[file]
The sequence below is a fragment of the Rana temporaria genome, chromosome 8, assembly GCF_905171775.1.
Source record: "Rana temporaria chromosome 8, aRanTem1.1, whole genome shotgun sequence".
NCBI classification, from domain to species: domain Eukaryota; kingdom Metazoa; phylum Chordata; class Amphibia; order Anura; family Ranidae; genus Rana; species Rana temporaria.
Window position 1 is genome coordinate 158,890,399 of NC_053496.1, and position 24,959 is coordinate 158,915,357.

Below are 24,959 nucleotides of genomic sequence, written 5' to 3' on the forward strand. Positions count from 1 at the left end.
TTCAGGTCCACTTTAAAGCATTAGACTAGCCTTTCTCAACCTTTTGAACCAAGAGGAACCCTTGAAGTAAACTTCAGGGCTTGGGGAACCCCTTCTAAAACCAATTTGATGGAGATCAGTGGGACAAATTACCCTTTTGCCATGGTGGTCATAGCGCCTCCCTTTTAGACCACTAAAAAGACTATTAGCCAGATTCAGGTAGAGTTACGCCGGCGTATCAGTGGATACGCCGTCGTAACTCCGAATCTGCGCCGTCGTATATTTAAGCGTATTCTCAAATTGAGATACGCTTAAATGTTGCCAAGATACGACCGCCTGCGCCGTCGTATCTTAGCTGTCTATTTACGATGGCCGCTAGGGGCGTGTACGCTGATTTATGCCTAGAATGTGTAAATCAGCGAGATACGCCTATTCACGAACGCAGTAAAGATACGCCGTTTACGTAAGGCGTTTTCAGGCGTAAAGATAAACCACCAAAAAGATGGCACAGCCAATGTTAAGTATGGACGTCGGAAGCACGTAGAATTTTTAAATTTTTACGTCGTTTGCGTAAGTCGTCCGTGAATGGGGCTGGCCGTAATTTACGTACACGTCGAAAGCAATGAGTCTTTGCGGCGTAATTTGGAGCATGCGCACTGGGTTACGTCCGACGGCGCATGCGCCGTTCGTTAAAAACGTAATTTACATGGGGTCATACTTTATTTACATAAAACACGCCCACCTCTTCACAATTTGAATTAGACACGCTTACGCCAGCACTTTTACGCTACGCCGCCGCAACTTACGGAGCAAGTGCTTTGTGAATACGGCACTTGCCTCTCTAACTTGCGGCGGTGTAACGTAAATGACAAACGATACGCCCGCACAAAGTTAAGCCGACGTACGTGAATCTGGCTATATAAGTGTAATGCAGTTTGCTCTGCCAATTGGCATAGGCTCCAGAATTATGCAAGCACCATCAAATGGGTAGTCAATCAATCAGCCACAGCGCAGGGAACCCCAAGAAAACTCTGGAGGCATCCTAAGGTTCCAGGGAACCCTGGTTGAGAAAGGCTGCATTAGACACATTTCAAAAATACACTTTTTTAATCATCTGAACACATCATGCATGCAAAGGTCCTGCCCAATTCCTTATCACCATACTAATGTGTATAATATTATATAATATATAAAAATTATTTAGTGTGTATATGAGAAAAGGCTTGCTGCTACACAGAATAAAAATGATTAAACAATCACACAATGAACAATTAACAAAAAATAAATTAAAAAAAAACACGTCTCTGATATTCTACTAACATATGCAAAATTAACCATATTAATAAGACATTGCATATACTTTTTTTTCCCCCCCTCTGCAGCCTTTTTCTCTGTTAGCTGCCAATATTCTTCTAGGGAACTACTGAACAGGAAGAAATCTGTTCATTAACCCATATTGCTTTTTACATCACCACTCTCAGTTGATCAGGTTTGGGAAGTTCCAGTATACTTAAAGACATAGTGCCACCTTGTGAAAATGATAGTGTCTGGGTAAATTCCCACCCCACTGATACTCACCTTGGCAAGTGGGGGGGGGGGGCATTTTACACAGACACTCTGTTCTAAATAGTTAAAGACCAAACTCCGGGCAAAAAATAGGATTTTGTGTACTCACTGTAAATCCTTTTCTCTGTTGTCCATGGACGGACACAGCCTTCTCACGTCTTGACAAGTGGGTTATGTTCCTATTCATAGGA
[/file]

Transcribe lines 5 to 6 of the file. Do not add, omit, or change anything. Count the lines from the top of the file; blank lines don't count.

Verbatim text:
Below are 24,959 nucleotides of genomic sequence, written 5' to 3' on the forward strand. Positions count from 1 at the left end.
TTCAGGTCCACTTTAAAGCATTAGACTAGCCTTTCTCAACCTTTTGAACCAAGAGGAACCCTTGAAGTAAACTTCAGGGCTTGGGGAACCCCTTCTAAAACCAATTTGATGGAGATCAGTGGGACAAATTACCCTTTTGCCATGGTGGTCATAGCGCCTCCCTTTTAGACCACTAAAAAGACTATTAGCCAGATTCAGGTAGAGTTACGCCGGCGTATCAGTGGATACGCCGTCGTAACTCCGAATCTGCGCCGTCGTATATTTAAGCGTATTCTCAAATTGAGATACGCTTAAATGTTGCCAAGATACGACCGCCTGCGCCGTCGTATCTTAGCTGTCTATTTACGATGGCCGCTAGGGGCGTGTACGCTGATTTATGCCTAGAATGTGTAAATCAGCGAGATACGCCTATTCACGAACGCAGTAAAGATACGCCGTTTACGTAAGGCGTTTTCAGGCGTAAAGATAAACCACCAAAAAGATGGCACAGCCAATGTTAAGTATGGACGTCGGAAGCACGTAGAATTTTTAAATTTTTACGTCGTTTGCGTAAGTCGTCCGTGAATGGGGCTGGCCGTAATTTACGTACACGTCGAAAGCAATGAGTCTTTGCGGCGTAATTTGGAGCATGCGCACTGGGTTACGTCCGACGGCGCATGCGCCGTTCGTTAAAAACGTAATTTACATGGGGTCATACTTTATTTACATAAAACACGCCCACCTCTTCACAATTTGAATTAGACACGCTTACGCCAGCACTTTTACGCTACGCCGCCGCAACTTACGGAGCAAGTGCTTTGTGAATACGGCACTTGCCTCTCTAACTTGCGGCGGTGTAACGTAAATGACAAACGATACGCCCGCACAAAGTTAAGCCGACGTACGTGAATCTGGCTATATAAGTGTAATGCAGTTTGCTCTGCCAATTGGCATAGGCTCCAGAATTATGCAAGCACCATCAAATGGGTAGTCAATCAATCAGCCACAGCGCAGGGAACCCCAAGAAAACTCTGGAGGCATCCTAAGGTTCCAGGGAACCCTGGTTGAGAAAGGCTGCATTAGACACATTTCAAAAATACACTTTTTTAATCATCTGAACACATCATGCATGCAAAGGTCCTGCCCAATTCCTTATCACCATACTAATGTGTATAATATTATATAATATATAAAAATTATTTAGTGTGTATATGAGAAAAGGCTTGCTGCTACACAGAATAAAAATGATTAAACAATCACACAATGAACAATTAACAAAAAATAAATTAAAAAAAAACACGTCTCTGATATTCTACTAACATATGCAAAATTAACCATATTAATAAGACATTGCATATACTTTTTTTTCCCCCCCTCTGCAGCCTTTTTCTCTGTTAGCTGCCAATATTCTTCTAGGGAACTACTGAACAGGAAGAAATCTGTTCATTAACCCATATTGCTTTTTACATCACCACTCTCAGTTGATCAGGTTTGGGAAGTTCCAGTATACTTAAAGACATAGTGCCACCTTGTGAAAATGATAGTGTCTGGGTAAATTCCCACCCCACTGATACTCACCTTGGCAAGTGGGGGGGGGGGGCATTTTACACAGACACTCTGTTCTAAATAGTTAAAGACCAAACTCCGGGCAAAAAATAGGATTTTGTGTACTCACTGTAAATCCTTTTCTCTGTTGTCCATGGACGGACACAGCCTTCTCACGTCTTGACAAGTGGGTTATGTTCCTATTCATAGGA